THERE IS SO MUCH WRITTEN ABOUT THE CONTENTS of a bug out bag that it has almost become a religious discussion. The merits of each item carried are carefully weighed and discussed, as is the method of packing said bag. Not much time, however, is spent on discussing the bag itself, however.
For those not in the know, a bug out bag is nothing more than a collection of essential supplies that the user keeps close by in the event of some emergency. The emergency can be mundane – a car breakdown – or it can be catastrophic, like the end of the world as we know it. The contents of these bags range equally diverse, with some benignly packed with road flares, others, folded or broken-down weapons.
The actual bag itself, the repository of all this equipment is seldom given more than a passing mention, as if its humble role in containing this mobile cache isn’t as important as the equipment itself. In fact, from an operational security (OPSEC) standpoint, the bag itself is probably one of the more important items to consider. Realize that most people that are building a bug out bag do so with several commercially available yet distinctly military looking backpacks. This could present a problem for the overeager prepper, depending on how the situation escalates.
Assuming the worst-case scenario, i.e. the bug out bag is used to get someone from point A to point B in the event of some natural disaster, civil unrest, or total societal collapse, the bag itself is of utmost importance. Consider that in these sorts of scenarios, a plump, new MOLLE adorned tactical backpack is guaranteed to attract the wrong sort of attention. Just as the prepper who dresses out of the 5.11 catalog, with the tongues of folder knives sticking out of every pocket is easily spotted, so is a tactical style backpack.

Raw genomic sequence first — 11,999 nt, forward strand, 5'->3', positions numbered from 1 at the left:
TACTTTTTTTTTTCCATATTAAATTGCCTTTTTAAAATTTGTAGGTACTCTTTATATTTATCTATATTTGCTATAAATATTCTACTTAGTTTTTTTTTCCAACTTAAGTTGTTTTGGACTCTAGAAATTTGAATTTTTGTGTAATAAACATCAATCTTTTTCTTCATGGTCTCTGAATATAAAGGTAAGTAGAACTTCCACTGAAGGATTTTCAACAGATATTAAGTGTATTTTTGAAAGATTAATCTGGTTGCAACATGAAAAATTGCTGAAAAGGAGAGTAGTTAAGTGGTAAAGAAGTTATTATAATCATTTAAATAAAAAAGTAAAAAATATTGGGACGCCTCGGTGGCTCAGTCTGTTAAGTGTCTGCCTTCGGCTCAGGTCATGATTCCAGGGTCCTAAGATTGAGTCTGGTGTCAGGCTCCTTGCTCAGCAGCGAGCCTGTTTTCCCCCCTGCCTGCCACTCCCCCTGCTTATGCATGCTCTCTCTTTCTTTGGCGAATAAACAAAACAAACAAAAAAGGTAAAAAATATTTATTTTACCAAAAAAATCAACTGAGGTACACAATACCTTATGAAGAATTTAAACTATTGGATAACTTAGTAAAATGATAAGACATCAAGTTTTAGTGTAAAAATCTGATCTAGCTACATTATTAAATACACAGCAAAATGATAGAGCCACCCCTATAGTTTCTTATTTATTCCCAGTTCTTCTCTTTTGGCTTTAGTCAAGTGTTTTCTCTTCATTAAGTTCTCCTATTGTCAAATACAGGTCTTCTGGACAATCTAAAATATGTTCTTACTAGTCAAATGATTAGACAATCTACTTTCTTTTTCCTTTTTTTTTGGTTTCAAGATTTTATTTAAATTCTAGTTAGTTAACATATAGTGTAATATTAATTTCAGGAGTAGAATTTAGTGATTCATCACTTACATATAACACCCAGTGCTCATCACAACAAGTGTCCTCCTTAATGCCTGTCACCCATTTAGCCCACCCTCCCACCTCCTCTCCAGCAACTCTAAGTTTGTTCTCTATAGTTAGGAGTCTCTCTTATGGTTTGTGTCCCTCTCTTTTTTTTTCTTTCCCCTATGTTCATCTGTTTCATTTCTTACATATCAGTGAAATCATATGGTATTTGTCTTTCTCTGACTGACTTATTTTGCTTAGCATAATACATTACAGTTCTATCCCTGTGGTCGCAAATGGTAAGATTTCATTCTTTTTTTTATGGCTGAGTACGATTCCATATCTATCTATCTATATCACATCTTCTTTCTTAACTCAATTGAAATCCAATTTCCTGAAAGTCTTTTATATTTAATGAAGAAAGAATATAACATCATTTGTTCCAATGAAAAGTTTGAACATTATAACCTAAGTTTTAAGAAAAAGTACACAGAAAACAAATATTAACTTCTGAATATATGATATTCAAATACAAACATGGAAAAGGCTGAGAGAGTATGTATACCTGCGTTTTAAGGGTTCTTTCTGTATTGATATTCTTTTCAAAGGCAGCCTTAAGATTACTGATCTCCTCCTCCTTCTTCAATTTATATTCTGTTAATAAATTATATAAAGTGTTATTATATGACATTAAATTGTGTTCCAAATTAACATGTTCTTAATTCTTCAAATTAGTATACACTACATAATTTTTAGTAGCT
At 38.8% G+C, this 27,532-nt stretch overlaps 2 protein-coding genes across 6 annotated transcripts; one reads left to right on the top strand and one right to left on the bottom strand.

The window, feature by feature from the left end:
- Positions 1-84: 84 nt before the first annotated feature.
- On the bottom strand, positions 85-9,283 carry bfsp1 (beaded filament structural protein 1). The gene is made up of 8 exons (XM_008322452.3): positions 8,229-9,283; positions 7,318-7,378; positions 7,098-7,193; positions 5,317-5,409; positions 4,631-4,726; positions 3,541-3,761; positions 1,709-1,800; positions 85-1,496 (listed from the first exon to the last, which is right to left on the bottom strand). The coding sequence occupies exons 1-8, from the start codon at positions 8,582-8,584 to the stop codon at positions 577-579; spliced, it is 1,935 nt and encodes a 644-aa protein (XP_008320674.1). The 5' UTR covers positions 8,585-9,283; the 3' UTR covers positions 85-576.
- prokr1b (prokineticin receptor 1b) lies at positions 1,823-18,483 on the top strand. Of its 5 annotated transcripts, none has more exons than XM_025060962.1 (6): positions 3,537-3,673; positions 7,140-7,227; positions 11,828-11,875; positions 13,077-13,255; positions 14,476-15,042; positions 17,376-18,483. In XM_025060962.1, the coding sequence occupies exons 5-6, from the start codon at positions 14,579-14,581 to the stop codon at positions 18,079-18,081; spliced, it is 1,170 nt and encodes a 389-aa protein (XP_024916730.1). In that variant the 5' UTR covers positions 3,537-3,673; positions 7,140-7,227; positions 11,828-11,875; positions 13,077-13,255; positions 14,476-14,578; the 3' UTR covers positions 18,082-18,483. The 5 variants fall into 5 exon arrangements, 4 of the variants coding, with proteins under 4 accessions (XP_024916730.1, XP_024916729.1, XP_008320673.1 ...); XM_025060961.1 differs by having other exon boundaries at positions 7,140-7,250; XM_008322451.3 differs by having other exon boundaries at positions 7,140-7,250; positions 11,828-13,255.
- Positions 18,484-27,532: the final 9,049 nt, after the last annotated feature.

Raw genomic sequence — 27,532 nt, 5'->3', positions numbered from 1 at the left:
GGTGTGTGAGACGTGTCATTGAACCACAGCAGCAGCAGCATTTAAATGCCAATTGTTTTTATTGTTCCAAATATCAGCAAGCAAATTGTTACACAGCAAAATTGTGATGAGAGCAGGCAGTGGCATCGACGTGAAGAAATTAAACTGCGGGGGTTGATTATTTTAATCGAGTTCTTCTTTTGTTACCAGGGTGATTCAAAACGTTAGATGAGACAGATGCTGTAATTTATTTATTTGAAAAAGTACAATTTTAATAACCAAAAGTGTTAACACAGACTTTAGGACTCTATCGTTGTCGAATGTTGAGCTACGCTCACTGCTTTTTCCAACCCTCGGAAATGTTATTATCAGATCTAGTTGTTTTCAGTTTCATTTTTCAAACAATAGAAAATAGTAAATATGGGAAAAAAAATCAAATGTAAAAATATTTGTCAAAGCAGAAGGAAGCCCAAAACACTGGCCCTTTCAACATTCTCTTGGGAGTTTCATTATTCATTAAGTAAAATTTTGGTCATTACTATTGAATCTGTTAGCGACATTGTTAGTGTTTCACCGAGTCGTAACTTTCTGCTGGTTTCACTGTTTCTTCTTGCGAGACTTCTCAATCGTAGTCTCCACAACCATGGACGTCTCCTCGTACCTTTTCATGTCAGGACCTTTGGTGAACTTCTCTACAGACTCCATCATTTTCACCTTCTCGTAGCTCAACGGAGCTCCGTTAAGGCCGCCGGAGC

BE THE GRAY MAN
The goal of the bug out bag, restated, is to sustain the individual from wherever he or she happens to be, to wherever he or she needs to be. The fact that one needs a bag at all presupposes that the journey will be either long or fraught with danger, or both. An excellent solution to this problem is to take a page from Special Forces manuals and attempt to be the gray man. This term means nothing more than blending in with the local populace. If the place is filled with refugees, be a refugee. If the place is filled with homeless people, be a homeless person. It’s not a disguise, it’s simply blending in.
Your ideal bug out bag, in that case, will be decided by the route you intend to take. If your journey home (or wherever) takes you through impoverished areas, then look impoverished. This may mean packing your essential items in an old but sturdy duffel bag, or a well-worn camp knapsack. Open country gives you a little more latitude as to what you can wear (and what your bag looks like), but consider others will have the same idea you do, and you will come across people fleeing just like you.
The gray man philosophy therefore needs to make its way to your bug out bag, in that case. You need to look in all aspects – nondescript. Neither rich nor poor, indistinguishable from others and thoroughly forgettable. Where is such a bug out bag found? Try used sporting good stores, second hand, and consignment shops. Remember, just because it needs to look well worn doesn’t mean it has to be worn out. It still needs to do its job – carry the supplies to safely take you home.
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